Enigma of HIV control | 172
Journal of Antivirals & Antiretrovirals

Journal of Antivirals & Antiretrovirals
Open Access

ISSN: 1948-5964

Enigma of HIV control

2nd World Congress on Virology

August 20-22, 2012 Embassy Suites Las Vegas, USA

Fallahian F

Scientific Tracks Abstracts: J Antivir Antiretrovir

Abstract :

It seems control of HIV infection spread is lag behind research for new treatments, especially in developing countries. Intravenous drug use is a major risk factor for HIV infection. Addiction control is a reasonable measure for HIV transmission prevention. Implementing treatments for opiate dependence such as: training drug dependence side effects in schools, omitting behavioral and environmental addiction predispositions, organizations to assist addicted, HIV-infected infected patients to change their lifestyles, and teaching prevention and health maintenance, promoting access to diagnosis and treatment, and to remain in treatment is necessary. More definite protocols for screening and surveillance of at-risk groups by implementing ethical and legal codes, and also better supervision on addiction and harm reduction policies may decrease number of new victims. Estimating addiction patterns and prevalence of HIV infection in different situations may help to model prevention protocols. Lack of routine testing of at-risk populations, data registry screening programs and intervention strategies had lead to confronting HIV- infected subjects lately when presenting with co-morbidities such as advanced liver failure, tuberculosis and opportunistic diseases. It seems in developing countries more policy guidelines for testing, counseling and treatment, and modeling HIV control according to at-risk population such as in the injecting drug users, male homosexual context is needed. Regarding transmission of HIV infection from undiagnosed cases or by those neglecting treatment to community, it is necessary that prevention methods, receive of appropriate prophylaxis, practical use of recommendations, harm reduction policies, adverse drug side effects, treatment failure, and drug resistance followed and supervised regularly in each country.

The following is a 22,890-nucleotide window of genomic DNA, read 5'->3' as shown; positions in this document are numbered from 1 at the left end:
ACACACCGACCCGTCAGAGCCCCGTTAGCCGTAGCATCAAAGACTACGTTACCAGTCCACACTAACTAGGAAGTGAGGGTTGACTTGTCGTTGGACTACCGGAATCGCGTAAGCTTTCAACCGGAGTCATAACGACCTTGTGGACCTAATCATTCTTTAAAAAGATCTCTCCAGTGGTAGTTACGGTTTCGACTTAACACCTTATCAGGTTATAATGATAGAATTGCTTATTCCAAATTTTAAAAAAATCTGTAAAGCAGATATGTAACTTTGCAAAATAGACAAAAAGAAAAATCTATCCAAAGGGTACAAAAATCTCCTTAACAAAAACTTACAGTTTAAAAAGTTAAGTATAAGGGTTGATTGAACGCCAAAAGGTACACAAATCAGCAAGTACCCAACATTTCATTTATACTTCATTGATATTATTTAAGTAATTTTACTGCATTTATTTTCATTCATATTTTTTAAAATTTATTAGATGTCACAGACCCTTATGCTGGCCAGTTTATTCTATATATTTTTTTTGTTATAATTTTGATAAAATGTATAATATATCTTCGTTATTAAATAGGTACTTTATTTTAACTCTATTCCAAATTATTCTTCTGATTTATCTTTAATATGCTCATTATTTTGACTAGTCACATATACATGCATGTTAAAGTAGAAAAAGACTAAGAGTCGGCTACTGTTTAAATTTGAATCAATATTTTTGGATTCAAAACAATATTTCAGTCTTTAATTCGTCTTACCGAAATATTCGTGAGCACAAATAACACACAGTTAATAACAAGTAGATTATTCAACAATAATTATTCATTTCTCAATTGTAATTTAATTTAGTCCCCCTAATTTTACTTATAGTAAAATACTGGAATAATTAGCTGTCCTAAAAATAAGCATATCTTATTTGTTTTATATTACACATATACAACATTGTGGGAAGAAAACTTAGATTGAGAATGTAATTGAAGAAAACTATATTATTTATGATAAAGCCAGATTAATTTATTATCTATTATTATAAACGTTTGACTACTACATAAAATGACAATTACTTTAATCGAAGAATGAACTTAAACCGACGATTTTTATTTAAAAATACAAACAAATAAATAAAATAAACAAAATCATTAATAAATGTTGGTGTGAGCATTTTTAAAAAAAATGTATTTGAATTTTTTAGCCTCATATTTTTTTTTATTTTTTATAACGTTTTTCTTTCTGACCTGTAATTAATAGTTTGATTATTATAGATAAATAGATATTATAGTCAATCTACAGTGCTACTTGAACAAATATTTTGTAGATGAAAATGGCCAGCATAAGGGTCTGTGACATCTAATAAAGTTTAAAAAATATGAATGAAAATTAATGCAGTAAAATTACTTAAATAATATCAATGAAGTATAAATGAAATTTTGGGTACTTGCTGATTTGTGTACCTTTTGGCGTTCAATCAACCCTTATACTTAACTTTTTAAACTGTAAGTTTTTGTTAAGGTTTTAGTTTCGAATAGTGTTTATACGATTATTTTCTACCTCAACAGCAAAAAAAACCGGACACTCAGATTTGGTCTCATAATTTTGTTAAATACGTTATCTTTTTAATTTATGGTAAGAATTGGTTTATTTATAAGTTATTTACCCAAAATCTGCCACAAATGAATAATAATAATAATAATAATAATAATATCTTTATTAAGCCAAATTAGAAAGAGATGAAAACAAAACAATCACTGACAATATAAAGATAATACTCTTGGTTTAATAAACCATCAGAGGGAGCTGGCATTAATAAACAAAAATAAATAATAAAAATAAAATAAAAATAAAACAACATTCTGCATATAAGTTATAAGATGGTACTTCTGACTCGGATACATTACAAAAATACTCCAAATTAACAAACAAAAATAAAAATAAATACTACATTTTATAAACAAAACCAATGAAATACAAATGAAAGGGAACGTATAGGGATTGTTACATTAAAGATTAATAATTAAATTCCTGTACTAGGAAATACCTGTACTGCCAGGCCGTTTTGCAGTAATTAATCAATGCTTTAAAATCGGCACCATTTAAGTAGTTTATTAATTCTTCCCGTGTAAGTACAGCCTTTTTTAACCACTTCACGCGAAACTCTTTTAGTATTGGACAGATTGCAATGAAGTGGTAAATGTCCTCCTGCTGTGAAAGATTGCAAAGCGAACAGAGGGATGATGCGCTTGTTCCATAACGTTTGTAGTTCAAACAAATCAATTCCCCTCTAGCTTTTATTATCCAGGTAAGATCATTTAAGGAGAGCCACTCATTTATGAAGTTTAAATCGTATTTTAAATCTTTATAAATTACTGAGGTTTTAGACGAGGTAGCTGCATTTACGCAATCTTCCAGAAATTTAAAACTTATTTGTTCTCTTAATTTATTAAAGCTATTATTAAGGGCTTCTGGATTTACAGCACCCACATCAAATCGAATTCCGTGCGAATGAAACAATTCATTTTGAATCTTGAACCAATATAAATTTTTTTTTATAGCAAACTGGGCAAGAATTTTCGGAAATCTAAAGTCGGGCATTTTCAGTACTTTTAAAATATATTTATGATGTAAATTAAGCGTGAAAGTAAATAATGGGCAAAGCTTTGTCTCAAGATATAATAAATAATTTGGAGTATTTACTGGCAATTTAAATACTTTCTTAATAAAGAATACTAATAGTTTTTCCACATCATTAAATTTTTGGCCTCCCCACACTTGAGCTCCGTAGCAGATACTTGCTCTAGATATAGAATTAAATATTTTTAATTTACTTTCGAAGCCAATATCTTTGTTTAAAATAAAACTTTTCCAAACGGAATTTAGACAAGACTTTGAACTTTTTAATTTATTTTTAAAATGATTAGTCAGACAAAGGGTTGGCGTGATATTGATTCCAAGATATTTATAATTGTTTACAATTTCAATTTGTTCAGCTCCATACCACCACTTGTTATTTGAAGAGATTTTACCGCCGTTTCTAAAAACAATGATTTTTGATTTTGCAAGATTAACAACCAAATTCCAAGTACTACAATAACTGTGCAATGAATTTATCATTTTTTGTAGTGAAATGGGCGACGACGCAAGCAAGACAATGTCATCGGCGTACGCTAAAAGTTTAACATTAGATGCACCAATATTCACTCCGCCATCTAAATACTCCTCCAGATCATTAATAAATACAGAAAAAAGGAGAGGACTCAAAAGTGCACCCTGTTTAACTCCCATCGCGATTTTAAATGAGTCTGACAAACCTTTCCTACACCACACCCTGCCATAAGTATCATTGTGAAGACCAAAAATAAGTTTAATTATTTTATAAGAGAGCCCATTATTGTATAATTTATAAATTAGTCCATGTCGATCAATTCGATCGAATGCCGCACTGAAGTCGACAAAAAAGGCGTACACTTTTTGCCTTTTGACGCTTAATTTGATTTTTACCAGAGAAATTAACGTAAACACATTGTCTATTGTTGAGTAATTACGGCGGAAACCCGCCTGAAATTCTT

Biography :

F.Fallahian has completed internal medicine specialty and passed clinical ICU fellowship, graduated from Tehran University of Medical Sciences with a history of working in gastrointestinal and liver diseases research centers and published about 30 articles in this field in Iranian and international journals. Now working in Intensive Care Unit, Firuzgar Hospital, Tehran University of Medical Sciences, Vali asr Square, Aban St. Tehran, Iran.